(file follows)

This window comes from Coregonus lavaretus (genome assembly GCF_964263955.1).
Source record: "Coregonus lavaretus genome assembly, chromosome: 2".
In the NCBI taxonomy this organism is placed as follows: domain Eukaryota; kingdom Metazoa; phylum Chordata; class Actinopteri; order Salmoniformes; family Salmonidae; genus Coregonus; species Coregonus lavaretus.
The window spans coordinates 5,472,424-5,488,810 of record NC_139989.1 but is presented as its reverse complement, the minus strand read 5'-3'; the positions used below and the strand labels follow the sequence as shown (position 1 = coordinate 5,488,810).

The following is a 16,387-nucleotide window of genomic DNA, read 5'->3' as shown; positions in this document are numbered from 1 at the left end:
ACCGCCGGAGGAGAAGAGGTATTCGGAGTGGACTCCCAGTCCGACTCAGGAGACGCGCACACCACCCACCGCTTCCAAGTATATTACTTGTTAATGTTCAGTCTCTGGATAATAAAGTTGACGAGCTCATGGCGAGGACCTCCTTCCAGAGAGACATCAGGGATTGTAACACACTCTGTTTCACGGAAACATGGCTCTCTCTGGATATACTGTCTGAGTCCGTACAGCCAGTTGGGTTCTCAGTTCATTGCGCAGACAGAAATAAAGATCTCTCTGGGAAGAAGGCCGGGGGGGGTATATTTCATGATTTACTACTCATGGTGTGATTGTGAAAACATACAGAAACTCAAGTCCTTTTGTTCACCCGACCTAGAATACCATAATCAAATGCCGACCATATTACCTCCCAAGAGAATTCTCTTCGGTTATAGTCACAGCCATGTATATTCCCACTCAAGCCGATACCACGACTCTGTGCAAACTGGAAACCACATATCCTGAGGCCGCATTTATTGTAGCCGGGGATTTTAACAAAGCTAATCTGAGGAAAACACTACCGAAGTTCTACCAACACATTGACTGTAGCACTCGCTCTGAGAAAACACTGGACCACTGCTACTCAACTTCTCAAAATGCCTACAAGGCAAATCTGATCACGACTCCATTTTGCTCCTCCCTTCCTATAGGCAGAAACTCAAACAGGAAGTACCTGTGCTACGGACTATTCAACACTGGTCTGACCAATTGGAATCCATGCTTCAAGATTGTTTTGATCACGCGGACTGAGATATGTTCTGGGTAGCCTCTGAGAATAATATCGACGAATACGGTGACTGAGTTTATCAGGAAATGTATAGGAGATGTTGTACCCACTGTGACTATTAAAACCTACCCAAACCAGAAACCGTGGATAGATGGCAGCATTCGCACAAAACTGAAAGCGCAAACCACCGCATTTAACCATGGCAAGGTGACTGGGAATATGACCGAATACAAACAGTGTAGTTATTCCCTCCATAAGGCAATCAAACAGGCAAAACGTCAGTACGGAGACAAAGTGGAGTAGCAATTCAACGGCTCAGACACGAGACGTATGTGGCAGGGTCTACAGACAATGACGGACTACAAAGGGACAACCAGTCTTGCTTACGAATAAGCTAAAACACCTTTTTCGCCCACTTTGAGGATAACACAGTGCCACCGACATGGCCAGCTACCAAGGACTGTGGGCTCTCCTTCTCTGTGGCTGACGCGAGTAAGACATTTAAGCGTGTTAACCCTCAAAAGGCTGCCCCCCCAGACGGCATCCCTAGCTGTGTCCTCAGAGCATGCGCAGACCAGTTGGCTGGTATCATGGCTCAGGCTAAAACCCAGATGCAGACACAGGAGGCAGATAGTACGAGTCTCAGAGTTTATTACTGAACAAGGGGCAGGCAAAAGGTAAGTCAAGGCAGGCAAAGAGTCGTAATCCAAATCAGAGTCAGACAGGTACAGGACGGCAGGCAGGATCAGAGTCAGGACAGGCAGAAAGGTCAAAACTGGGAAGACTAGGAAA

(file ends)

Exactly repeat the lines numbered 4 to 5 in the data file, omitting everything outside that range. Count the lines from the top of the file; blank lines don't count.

The window spans coordinates 5,472,424-5,488,810 of record NC_139989.1 but is presented as its reverse complement, the minus strand read 5'-3'; the positions used below and the strand labels follow the sequence as shown (position 1 = coordinate 5,488,810).

The following is a 16,387-nucleotide window of genomic DNA, read 5'->3' as shown; positions in this document are numbered from 1 at the left end: